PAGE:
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Is It Time For Indian Investors To Ride The Chinese Dragon?
It is a good time for Indian investors to consider adding Chinese stocks to their portfolio.
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MSCI Inc, the world's largest index provider, recently announced the inclusion of the MSCI Saudi Arabia and MSCI Argentina indexes in its closely watched emerging-markets index. It is estimated that approximately USD 1.8 trillion is tied to the MSCI Emerging Market Index.
While changes to the index are made regularly, the single largest change made by MSCI has been adding stocks listed in Mainland China (these are typically called A shares) to the MSCI Index, impacting MSCI Emerging Market Index as well as MSCI Asia Pacific Indices. This inclusion has happened in two steps in May and August 2018, but the inclusion factor is quite low at 5%.
It is notewrothy that until China opened up its Mainland market to foreigners; international investors were able to access Chinese stocks via overseas listings, mostly in Hong Kong. The Mainland exchanges Shanghai and Shenzhen were largely closed to foreigners. The Chinese government opened up the Mainland market to foreigners via schemes, post which shares listed in Mainland China were added to international indices in 2018.
China is just too big to ignore in terms of market capitalization, it is the second largest equity market in the world with a market capitalization of USD 6.4 trillion, and is underrepresented in the portfolios of global investors. MSCI is aiming to increase the representation through a number of steps taken from May 2019 to May 2020. Firstly their inclusion factor will be increased from 5% to 20%, secondly stocks from CHinext (Technology heavy NASDAQ-style board of the Shenzhen Stock Exchange) will be added to international indices and thirdly China A Mid Cap stocks will be added.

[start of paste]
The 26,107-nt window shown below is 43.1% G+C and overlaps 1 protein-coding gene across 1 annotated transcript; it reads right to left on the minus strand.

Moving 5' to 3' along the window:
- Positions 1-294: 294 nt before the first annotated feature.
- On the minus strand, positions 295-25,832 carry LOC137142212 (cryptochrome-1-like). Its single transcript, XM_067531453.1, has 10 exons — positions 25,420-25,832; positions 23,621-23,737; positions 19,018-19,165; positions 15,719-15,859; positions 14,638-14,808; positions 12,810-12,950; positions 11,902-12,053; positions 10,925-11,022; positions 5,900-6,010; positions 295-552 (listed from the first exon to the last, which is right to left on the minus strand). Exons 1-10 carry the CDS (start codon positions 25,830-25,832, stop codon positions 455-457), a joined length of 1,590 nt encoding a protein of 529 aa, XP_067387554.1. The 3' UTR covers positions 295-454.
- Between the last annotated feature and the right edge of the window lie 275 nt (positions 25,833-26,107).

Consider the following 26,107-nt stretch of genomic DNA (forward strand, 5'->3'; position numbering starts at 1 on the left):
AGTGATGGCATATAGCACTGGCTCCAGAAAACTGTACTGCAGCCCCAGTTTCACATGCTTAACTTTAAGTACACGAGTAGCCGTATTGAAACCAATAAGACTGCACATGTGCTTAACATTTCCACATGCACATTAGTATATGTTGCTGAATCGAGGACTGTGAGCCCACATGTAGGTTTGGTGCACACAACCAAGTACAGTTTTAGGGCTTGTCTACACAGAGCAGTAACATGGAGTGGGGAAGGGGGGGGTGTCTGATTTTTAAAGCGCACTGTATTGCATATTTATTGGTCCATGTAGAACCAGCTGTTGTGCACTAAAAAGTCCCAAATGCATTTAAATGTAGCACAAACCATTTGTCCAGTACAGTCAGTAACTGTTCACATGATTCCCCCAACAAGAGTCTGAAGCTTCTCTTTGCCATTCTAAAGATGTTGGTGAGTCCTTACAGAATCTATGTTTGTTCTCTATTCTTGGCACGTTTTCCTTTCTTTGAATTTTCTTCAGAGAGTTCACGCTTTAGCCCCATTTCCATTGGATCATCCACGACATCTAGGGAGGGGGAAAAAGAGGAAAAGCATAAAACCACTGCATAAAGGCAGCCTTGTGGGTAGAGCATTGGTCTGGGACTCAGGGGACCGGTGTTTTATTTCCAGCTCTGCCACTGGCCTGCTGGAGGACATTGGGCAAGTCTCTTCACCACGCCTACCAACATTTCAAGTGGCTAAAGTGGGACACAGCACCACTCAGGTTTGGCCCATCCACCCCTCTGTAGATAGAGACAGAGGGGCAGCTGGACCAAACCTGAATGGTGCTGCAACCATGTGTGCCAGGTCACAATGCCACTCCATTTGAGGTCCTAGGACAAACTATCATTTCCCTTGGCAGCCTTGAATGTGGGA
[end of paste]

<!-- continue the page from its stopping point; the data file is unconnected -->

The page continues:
The net impact will be 0.95% increase in the weight of China in the emerging market indices. This along with the inclusion of Saudi Arabia and Argentina will reduce the weight of other markets. Consequently, India’s weight in the emerging market indices will drop approximately 0.3% by May 2020.
India is likely to experience outflows from passive funds, which is a headwind for the market. However, depending on fundamentals, inflows from actively managed foreign funds as well as domestic funds can make up for the shortfall.
However, this does urge one to ask if Indian investors should consider investing in China, along with reasons of International diversification. Historically Indian stock markets have performed better, over the last 20 years; MSCI China is up by 4.1% CAGR, compared to Indian stocks which are up by 8.6% CAGR, both in USD Dollars. This is despite significantly higher GDP growth of 9.1% compared to 6.7% in India, because profitability of Chinese stocks has lagged as compared to its Indian peers. More importantly Indian equities have consistently done better in terms of Return on Equity, outperforming Chinese peers by 0.5% on an average over the last 10 years.
However, there are reasons to believe that Chinese equities may do better in the future, firstly their valuation levels are significantly lower at a 12 month forward PE ratio of 12X, compared to Indian indices at a 12 month forward PE ratio of 18x. Secondly, China can be viewed as a two paced market, with state owned enterprises that dominate sectors like Metals & Mining, Oil & Gas Financial Services etc. These firms are growing slower and their stock price has lagged. On the other hand you have private firms which typically operate in the areas of Technology that are growing rapidly, and compare well in profitability metrics. As these companies grow in size, the Chinese market has become more attractive. In addition, Chinese firms especially in the Technology sector have been moving up the global value chain.
It is a good time for Indian investors to consider adding Chinese stocks to their portfolio. Many diverse options are emerging in the form of numerous Mutual Funds that are available and specialize in investing in China, as well as China dedicated ETFs.
Disclaimer: The views expressed in the article above are those of the authors' and do not necessarily represent or reflect the views of this publishing house. Unless otherwise noted, the author is writing in his/her personal capacity. They are not intended and should not be thought to represent official ideas, attitudes, or policies of any agency or institution.